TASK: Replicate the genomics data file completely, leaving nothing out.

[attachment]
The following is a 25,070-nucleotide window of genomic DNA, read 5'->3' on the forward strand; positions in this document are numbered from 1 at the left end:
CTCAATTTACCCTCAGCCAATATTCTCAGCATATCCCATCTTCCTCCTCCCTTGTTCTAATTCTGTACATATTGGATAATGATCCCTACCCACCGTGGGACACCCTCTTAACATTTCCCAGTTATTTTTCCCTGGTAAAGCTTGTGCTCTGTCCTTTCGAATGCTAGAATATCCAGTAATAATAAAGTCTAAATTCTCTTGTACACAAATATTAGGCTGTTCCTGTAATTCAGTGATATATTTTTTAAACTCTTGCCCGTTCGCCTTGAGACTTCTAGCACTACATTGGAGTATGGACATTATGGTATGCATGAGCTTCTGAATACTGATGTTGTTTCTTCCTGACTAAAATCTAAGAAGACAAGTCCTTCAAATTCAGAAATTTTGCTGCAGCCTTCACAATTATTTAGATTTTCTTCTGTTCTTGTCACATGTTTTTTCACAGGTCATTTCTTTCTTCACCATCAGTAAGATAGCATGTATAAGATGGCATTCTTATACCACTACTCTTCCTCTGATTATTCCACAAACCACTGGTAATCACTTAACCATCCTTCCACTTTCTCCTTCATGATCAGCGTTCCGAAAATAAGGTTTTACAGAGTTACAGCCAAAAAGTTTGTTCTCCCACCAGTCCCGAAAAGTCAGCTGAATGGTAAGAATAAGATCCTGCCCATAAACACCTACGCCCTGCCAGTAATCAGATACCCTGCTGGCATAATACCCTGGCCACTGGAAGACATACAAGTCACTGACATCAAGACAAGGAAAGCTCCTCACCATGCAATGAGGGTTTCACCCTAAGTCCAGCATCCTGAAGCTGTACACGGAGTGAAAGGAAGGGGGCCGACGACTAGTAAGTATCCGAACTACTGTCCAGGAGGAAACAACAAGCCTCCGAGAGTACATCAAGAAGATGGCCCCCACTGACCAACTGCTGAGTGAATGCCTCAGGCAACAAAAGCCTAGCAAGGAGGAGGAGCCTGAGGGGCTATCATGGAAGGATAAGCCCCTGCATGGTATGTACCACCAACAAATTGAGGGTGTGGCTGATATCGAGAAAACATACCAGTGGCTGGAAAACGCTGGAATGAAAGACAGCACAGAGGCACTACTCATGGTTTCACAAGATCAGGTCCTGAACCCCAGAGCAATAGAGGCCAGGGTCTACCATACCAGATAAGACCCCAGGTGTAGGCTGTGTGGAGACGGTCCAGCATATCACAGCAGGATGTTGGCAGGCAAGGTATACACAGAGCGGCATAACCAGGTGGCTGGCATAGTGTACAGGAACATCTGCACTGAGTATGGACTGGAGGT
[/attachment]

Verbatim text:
The following is a 25,070-nucleotide window of genomic DNA, read 5'->3' on the forward strand; positions in this document are numbered from 1 at the left end:
CTCAATTTACCCTCAGCCAATATTCTCAGCATATCCCATCTTCCTCCTCCCTTGTTCTAATTCTGTACATATTGGATAATGATCCCTACCCACCGTGGGACACCCTCTTAACATTTCCCAGTTATTTTTCCCTGGTAAAGCTTGTGCTCTGTCCTTTCGAATGCTAGAATATCCAGTAATAATAAAGTCTAAATTCTCTTGTACACAAATATTAGGCTGTTCCTGTAATTCAGTGATATATTTTTTAAACTCTTGCCCGTTCGCCTTGAGACTTCTAGCACTACATTGGAGTATGGACATTATGGTATGCATGAGCTTCTGAATACTGATGTTGTTTCTTCCTGACTAAAATCTAAGAAGACAAGTCCTTCAAATTCAGAAATTTTGCTGCAGCCTTCACAATTATTTAGATTTTCTTCTGTTCTTGTCACATGTTTTTTCACAGGTCATTTCTTTCTTCACCATCAGTAAGATAGCATGTATAAGATGGCATTCTTATACCACTACTCTTCCTCTGATTATTCCACAAACCACTGGTAATCACTTAACCATCCTTCCACTTTCTCCTTCATGATCAGCGTTCCGAAAATAAGGTTTTACAGAGTTACAGCCAAAAAGTTTGTTCTCCCACCAGTCCCGAAAAGTCAGCTGAATGGTAAGAATAAGATCCTGCCCATAAACACCTACGCCCTGCCAGTAATCAGATACCCTGCTGGCATAATACCCTGGCCACTGGAAGACATACAAGTCACTGACATCAAGACAAGGAAAGCTCCTCACCATGCAATGAGGGTTTCACCCTAAGTCCAGCATCCTGAAGCTGTACACGGAGTGAAAGGAAGGGGGCCGACGACTAGTAAGTATCCGAACTACTGTCCAGGAGGAAACAACAAGCCTCCGAGAGTACATCAAGAAGATGGCCCCCACTGACCAACTGCTGAGTGAATGCCTCAGGCAACAAAAGCCTAGCAAGGAGGAGGAGCCTGAGGGGCTATCATGGAAGGATAAGCCCCTGCATGGTATGTACCACCAACAAATTGAGGGTGTGGCTGATATCGAGAAAACATACCAGTGGCTGGAAAACGCTGGAATGAAAGACAGCACAGAGGCACTACTCATGGTTTCACAAGATCAGGTCCTGAACCCCAGAGCAATAGAGGCCAGGGTCTACCATACCAGATAAGACCCCAGGTGTAGGCTGTGTGGAGACGGTCCAGCATATCACAGCAGGATGTTGGCAGGCAAGGTATACACAGAGCGGCATAACCAGGTGGCTGGCATAGTGTACAGGAACATCTGCACTGAGTATGGACTGGAGGT